The biggest news to catch my eye came from a guy called Dennis Gartman (who writes The Gartman Letter), who changed from expecting a correction to posing the suggestion that maybe we’re in a market melt-up.
This is the opposite of a meltdown when market indexes collapse, as we saw in 2007 and 2008 ahead of the GFC. Meltdowns are triggered by a shock geopolitical event, such as September 11. That’s why we have to be wary of the Russian-Ukraine problem — or when it looks like a recession is on the way, maybe because banks lend to the wrong people and debt ratings agencies wrongly rate risky products as AAA!
A meltdown could be as little as 10% but could go to 50%, while melt-ups have been 20% to 100% events. If this is a melt-up, it will be a more restrained one.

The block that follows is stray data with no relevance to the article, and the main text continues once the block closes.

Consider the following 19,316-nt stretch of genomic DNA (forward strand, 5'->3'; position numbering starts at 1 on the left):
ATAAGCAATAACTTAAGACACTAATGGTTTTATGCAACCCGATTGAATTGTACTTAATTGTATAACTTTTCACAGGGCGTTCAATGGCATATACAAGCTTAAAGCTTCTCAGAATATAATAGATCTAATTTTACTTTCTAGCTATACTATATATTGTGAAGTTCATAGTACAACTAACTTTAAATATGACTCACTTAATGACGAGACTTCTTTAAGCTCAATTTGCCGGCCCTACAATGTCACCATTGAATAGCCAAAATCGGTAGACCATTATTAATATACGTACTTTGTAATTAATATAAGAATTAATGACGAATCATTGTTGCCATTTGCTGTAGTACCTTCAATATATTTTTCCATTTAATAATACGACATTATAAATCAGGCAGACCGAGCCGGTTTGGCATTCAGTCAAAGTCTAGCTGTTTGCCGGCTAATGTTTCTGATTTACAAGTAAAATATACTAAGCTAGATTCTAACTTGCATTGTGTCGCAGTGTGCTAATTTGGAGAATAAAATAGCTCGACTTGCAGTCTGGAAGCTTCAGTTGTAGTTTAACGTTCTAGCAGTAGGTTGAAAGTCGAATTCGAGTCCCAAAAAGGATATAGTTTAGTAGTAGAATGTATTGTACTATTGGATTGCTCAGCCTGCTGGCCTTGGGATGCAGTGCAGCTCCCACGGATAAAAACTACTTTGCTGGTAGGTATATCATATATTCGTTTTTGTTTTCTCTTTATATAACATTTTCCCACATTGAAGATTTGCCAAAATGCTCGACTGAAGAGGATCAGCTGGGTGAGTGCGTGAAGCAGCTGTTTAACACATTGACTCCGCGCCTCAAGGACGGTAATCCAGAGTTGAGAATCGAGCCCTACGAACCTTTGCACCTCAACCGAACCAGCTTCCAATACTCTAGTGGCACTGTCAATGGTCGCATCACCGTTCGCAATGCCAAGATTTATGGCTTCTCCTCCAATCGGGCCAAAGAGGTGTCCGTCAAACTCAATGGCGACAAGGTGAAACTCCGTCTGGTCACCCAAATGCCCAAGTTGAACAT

The key causes are good earnings reports (and the US has got them), a strong economic recovery (I think that’s happening) and decreasing interest rates. This isn’t going to happen but the current issue the market is wrestling with is: will the Fed start raising interest rates as early as March next year? This is becoming more talked about since last week after the Fed minutes were released but the majority still thinks it will be next June or September.